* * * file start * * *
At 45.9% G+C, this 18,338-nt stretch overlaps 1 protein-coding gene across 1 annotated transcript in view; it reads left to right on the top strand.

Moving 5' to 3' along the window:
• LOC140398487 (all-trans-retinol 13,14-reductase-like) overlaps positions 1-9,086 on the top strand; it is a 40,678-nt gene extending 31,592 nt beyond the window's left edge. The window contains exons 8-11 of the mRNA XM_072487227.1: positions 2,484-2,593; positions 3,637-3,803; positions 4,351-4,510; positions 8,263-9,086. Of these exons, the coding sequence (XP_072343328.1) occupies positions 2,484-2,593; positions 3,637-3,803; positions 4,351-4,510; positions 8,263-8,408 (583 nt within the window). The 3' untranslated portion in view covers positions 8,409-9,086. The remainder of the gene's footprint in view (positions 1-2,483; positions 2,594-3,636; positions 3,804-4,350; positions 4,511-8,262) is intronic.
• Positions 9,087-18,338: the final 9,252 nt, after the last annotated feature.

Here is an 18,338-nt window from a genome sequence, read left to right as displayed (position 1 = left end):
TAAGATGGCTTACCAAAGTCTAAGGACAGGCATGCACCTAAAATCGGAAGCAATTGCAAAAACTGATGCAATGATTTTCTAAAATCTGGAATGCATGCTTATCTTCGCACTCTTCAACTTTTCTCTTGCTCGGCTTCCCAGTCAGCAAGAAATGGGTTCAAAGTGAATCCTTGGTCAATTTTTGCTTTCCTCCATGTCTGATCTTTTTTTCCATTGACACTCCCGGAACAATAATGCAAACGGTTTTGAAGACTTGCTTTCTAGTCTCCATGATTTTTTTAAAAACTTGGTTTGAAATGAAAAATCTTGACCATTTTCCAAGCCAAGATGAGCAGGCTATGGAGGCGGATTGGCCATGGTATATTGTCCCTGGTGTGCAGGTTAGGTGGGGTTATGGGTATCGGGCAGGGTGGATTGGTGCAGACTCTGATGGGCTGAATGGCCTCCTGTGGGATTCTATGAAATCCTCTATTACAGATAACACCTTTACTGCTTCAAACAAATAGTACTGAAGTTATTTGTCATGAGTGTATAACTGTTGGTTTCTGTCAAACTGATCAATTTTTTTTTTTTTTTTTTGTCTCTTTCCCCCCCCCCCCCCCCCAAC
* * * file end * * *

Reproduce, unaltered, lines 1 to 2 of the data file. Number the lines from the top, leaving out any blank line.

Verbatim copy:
At 45.9% G+C, this 18,338-nt stretch overlaps 1 protein-coding gene across 1 annotated transcript in view; it reads left to right on the top strand.

Moving 5' to 3' along the window: